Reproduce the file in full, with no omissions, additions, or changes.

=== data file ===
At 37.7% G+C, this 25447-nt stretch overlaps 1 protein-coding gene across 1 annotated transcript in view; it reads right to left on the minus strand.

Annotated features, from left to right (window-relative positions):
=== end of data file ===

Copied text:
At 37.7% G+C, this 25447-nt stretch overlaps 1 protein-coding gene across 1 annotated transcript in view; it reads right to left on the minus strand.

Annotated features, from left to right (window-relative positions):